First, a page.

Martin Kaymer officially took over No. 1 when the rankings were released on Sunday night. Luke Donald, who beat Kaymer to win the World Golf Championships-Accenture Match Play Championship, rose from ninth to third, the highest ranking of his career.
Lee Westwood, who was eliminated in the second round at Dove Mountain, fell to second. He had held the top spot for 17 weeks, after ending Tiger Woods’ reign at 281 straight weeks.
Graeme McDowell, who lost in the Accenture quarterfinals, remained at No. 4 but he is now ahead of Woods, who has dropped two spots to fifth. The last time Woods was ranked lower than third in the world was April 6, 1997 prior to his first Masters victory. A week later, Woods had climbed 10 spots to No. 3 behind Greg Norman and Tom Lehman.
The last time four Europeans led the way was on March 15, 1992 when Ian Woosnam of Wales was No. 1, England’s Nick Faldo was No. 2 and Spain’s Jose Maria Olazabal was No. 3 and Seve Ballesteros was No. 4.
Here is the new top 10 in the Official World Golf Ranking:
|4.||Graeme McDowell||Northern Ireland|
|5.||Tiger Woods||United States|
|6.||Phil Mickelson||United States|
|8.||Rory McIlroy||Northern Ireland|
|9.||Steve Stricker||United States|
|10.||Matt Kuchar||United States|
So much for Paul Casey’s run in this event. Jason Day defeated Casey, 4 and 2, meaning that for the first time since 2008, Casey won’t be in the finals. Last year, he lost to Ian Poulter in the championship match and the year before it was his Scottsdale neighbor Geoff Ogilvy who beat him in the last match.
Meanwhile, Bubba Watson is adding to the parade of blowouts with a 5-up lead on Mark Wilson through 12 holes. Watson has yet to trail in either of his two matches this week, leading for all 30 holes he’s played.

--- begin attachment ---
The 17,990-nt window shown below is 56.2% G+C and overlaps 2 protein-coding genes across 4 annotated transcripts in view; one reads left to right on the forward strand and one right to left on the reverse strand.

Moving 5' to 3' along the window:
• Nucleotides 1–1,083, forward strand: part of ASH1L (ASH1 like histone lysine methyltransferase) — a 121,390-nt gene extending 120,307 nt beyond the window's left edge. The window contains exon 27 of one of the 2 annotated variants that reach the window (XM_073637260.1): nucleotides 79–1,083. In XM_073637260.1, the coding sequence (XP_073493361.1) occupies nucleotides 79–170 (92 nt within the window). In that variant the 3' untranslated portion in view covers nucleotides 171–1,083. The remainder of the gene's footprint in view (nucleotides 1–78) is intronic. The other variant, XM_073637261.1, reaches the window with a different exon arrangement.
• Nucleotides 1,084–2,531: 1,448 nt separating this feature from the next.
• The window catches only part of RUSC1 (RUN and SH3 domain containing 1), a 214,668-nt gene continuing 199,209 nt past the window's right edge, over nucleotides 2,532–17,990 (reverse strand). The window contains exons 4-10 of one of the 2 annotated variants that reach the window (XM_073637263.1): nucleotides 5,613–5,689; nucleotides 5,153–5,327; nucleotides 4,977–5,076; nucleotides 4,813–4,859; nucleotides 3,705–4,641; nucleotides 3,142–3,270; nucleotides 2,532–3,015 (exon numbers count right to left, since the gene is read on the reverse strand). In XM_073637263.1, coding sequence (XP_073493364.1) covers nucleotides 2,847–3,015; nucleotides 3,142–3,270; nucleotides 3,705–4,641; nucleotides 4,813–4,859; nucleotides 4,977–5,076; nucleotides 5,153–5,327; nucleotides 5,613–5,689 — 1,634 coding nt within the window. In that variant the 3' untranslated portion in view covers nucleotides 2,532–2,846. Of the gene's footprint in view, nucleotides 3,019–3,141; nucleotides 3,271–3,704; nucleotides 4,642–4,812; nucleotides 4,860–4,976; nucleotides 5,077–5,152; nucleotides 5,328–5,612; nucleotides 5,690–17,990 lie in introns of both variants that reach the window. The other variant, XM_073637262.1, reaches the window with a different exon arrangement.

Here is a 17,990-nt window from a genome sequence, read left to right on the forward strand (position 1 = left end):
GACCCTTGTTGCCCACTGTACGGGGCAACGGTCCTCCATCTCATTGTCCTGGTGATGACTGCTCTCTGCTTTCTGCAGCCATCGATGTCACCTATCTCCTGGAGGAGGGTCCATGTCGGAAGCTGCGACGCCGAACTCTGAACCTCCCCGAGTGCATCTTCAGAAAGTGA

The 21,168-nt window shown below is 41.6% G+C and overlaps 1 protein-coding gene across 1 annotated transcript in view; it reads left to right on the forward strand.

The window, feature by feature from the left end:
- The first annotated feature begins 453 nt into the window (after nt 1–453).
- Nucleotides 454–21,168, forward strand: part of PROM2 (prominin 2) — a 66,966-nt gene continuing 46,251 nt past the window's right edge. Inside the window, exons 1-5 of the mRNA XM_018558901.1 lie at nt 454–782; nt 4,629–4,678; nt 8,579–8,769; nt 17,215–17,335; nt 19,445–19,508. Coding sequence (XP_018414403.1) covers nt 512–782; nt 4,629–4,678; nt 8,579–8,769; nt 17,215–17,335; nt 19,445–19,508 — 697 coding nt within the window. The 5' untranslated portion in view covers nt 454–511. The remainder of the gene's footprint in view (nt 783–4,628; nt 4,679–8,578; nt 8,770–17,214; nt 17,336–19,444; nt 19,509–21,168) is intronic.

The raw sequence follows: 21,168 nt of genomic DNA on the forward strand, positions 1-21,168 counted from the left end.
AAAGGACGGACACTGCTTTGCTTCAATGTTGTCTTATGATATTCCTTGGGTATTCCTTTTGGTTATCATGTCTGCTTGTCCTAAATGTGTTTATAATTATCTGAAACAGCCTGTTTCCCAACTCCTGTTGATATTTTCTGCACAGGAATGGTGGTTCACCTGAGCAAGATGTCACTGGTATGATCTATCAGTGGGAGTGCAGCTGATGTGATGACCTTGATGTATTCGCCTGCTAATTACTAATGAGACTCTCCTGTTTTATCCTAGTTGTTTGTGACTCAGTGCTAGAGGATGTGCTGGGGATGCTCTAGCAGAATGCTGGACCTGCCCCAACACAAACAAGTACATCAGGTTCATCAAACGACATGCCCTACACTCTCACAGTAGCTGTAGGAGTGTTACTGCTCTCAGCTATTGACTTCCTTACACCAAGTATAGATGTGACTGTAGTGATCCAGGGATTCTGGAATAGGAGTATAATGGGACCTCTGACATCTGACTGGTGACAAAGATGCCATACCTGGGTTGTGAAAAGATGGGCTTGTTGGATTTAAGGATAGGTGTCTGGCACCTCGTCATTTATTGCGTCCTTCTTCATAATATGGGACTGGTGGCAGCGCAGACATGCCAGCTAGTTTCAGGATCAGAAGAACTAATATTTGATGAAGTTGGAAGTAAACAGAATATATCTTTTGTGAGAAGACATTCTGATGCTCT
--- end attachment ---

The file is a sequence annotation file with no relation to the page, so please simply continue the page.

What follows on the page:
Likewise, Miguel Angel Jimenez is 3 up on Ryan Palmer through 14 holes. Matt Kuchar is also closing in on a win, leading Bo Van Pelt 2 up with three holes to play.
There’s no question that the biggest “upset” of the day was Ben Crane’s stunning 8 and 7 win over Rory McIlroy. But that’s what happens when one player plays “exceptional,” as Crane put it and the other doesn’t.
“Rory didn’t have his best stuff today,” Crane, who had seven birdies (two of which were conceded) in 11 holes, told Golf Channel after his victory. “I got up and down from some crazy spots. I played exceptional today -- it was one of the best rounds I’ve ever played.”
That wasn’t the only upset, though, as Y.E. Yang easily defeated Stewart Cink, a quarterfinalist and semifinalist the last two years, 4 and 3. Yang took the lead on the opening hole when Cink bogeyed and never looked back. Cink squared the match briefly on the third hole, but Yang took the lead again on No. 4 and never gave it up.
Speaking of leads, Graeme McDowell has trailed for all of two holes this week, and both times it’s been on No. 1. Other than that, he’s been near flawless. Thursday, McDowell had seven birdies in a 4 and 2 win over Ross Fisher.
Last but not least, the latest upset appears to be on the way courtesy of Jason Day, who lead’s last year’s runner-up, Paul Casey, 4 up with four to play.
Accenture Match Play points breakdown
|550 points – Win||101 points – T5 (loss in the round of eight)|
|315 points – Runner-up||68.25 points – T9 (loss in the round of 16)|
|200 points – Third place||46.56 points – T17 (second round loss)|